Shoot me down, Fools
Add it all up, and I think Berkshire is a buy. Disagree? No sweat. Just show me where I'm wrong in the comments section below.

Check back every Tuesday and Friday for Morgan Housel's columns on finance and economics.

Fool contributor Morgan Housel owns shares of Berkshire Hathaway, and so does The Motley Fool. Berkshire Hathaway is also a recommendation of Motley Fool Inside Value and Motley Fool Stock Advisor selection. The Fool has a disclosure policy.


Read/Post Comments (19) | Recommend This Article (71)

Comments from our Foolish Readers

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  • Report this Comment On June 18, 2010, at 2:03 PM, ToddFinances1 wrote:

    I generally agree with what you're saying but you could have written this article any time last year at much lower BRKA prices, $100k and below. To wait until BRKA is close to $120k to write this article is somewhat late. I'm a BRK bull and I have most of my networth in it but I won't buy any shares above $74 per BRKB share. I think BRK will face headwinds in investments per share over the coming years but I also think that operating earnings stand to rebound quite well over the same time frame, including the reinsurance market as you mention. All in all I think BRKA is worth around $130k/share as it stands now. At current prices I'm neither a buyer or a seller.

    Todd

  • Report this Comment On June 18, 2010, at 2:04 PM, gilsh wrote:

    couldn't agree more. and for small investors, the recent split has enabled putting your leg on berkshire's boat, without locking yourself to one stock.

  • Report this Comment On June 18, 2010, at 2:44 PM, jwk13 wrote:

    This statement seems misrepresent brk's earnings:

    "Rather than cranking out profits and cash flow, Berkshire has a portfolio consisting largely of investments where price appreciation is the goal."

    Your statement makes it seem that BRK's profits are afterthoughts at best. It's a cash generating machine. The sentence should have read, "In addition to cranking out profits...." I understand that your next paragraph focus is on the appreciation of securities, but i just think it someone didn't know anything about BRK and read this article they would be shocked that it makes billions in profits.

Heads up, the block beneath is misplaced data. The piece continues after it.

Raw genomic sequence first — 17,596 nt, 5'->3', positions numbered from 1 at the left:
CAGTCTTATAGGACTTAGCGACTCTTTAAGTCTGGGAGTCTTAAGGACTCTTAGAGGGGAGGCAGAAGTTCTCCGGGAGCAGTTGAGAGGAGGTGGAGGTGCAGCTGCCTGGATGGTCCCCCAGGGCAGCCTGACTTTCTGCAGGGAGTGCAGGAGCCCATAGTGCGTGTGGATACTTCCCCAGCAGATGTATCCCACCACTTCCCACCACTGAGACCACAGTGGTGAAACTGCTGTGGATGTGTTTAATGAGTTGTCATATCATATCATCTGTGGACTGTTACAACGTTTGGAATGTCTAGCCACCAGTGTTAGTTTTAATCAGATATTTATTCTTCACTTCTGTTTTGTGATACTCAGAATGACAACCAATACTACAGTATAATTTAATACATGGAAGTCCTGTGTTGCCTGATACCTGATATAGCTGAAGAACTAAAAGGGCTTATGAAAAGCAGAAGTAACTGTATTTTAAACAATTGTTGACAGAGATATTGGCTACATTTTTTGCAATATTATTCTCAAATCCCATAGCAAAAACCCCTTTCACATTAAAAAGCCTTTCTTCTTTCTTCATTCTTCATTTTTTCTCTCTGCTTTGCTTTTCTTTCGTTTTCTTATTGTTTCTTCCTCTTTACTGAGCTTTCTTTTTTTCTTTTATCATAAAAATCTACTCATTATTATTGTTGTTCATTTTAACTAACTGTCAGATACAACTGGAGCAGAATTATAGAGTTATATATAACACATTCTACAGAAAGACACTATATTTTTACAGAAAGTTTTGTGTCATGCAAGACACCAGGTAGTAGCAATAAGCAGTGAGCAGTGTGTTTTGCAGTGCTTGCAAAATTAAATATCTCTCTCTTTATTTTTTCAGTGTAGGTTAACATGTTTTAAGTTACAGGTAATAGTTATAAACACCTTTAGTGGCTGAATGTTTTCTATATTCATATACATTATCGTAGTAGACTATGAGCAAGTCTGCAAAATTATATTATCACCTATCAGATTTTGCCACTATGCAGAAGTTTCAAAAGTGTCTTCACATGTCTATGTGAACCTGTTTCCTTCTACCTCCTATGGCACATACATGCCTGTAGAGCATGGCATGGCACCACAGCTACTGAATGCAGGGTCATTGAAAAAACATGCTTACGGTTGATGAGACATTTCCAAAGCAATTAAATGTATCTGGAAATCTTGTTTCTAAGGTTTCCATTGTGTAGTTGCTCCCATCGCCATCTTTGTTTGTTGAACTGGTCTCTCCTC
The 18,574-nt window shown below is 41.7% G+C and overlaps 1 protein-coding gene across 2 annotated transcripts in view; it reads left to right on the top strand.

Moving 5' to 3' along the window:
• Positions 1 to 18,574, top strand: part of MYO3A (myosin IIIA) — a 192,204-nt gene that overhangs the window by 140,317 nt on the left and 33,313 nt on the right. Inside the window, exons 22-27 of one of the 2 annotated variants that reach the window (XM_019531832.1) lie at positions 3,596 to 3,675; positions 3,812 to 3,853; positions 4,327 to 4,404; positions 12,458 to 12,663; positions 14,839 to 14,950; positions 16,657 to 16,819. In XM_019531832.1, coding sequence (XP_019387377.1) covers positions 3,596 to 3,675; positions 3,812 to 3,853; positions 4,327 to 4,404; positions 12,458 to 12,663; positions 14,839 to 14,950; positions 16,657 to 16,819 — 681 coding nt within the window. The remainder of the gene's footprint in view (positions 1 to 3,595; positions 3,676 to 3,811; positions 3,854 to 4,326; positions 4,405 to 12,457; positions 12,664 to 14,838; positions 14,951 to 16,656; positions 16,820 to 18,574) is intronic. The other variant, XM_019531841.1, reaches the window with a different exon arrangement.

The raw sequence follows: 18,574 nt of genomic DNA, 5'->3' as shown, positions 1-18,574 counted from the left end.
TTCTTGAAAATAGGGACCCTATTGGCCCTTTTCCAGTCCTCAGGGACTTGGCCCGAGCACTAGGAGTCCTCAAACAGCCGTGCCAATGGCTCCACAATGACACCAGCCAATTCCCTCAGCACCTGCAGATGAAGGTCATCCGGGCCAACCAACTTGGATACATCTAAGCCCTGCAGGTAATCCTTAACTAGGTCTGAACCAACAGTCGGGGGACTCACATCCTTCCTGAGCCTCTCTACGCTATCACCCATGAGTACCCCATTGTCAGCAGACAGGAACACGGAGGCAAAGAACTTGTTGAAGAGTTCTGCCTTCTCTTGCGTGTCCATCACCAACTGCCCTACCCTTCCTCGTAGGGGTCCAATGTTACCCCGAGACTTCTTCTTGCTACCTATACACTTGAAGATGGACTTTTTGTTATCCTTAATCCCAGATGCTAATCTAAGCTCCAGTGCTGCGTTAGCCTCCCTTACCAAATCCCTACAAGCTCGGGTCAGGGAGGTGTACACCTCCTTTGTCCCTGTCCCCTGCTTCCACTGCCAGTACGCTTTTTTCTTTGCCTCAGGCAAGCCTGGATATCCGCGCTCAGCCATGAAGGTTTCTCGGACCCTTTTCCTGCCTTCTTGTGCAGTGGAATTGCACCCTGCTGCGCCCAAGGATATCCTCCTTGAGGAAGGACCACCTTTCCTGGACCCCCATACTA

• Report this Comment On June 18, 2010, at 3:06 PM, Champ4870 wrote:

    I hae been a long term bull of BRK_ . Right now I am neither a buyer or seller of the stock. I think we are in a Bear trap situation in the market and am fearful that thee market will be headed down soon. I would be a buyer at $72 or 108,000. a major concern that has not been discussed is the falling amount of rail traffic as result of reduced trade with China. Burlington Northern's profitability next quarter is lickly to be down substancially inspite of their efforts to take market share from their competitors while their market share increases due to reduced traffic. The comments made by others regarding the insurance business profitability are reasonable.

  • Report this Comment On June 18, 2010, at 8:40 PM, tshk1221 wrote:

    HSY: 15 x stockholder's equity

    AAPL: 6.3 x stockholder's equity

    PM: 17 x stockholder's equity

    KFT: 1.5 x stockholder's equity

    AXP: 3.6 x stockholder's equity

    KO: 4.8 x stockholder's equity

    PG: 2.6 x stockholder's equity

    DIS: 1.8 x stockholder's equity

    UNP: 2.2 x stockholder's equity

    BRK-A: 1.35 x stockholder's equity

    Average: 5.6 x stockholder's equity

    Without assessing average multiples of all US companies being publicly traded, we can't really determine whether BRK-A/B is expensive or cheap. However, a glimpse of the sample multiples and their average above clearly show that BRK-A/B is, indeed, one of the cheapest stocks in the US now.

  • Report this Comment On June 18, 2010, at 10:04 PM, susan400 wrote:

    BYD will soon crash, etc.

    Owing over priced stks nd calling that book value ?

    come on.

  • Report this Comment On June 19, 2010, at 9:39 AM, Reddrummer wrote:

    tshk1221:

    That is a misleading way to look at it. This is because BRK-A is required to account for most of their assets using the fair value method of accounting which means that their shareholders equity figure is actually close to accurate where for KO or PG, many valuable assets such as their brand name cannot be quantified.

  • Report this Comment On June 19, 2010, at 10:56 AM, gmconway1953 wrote:

    Agree.....BRKA is undervalued. Fair Value is $130,000.

  • Report this Comment On June 19, 2010, at 9:12 PM, makarstar wrote:

    Could Berkshire B shares ever reach the same share price as the Class A shares? And why are the Class A shares worth so much?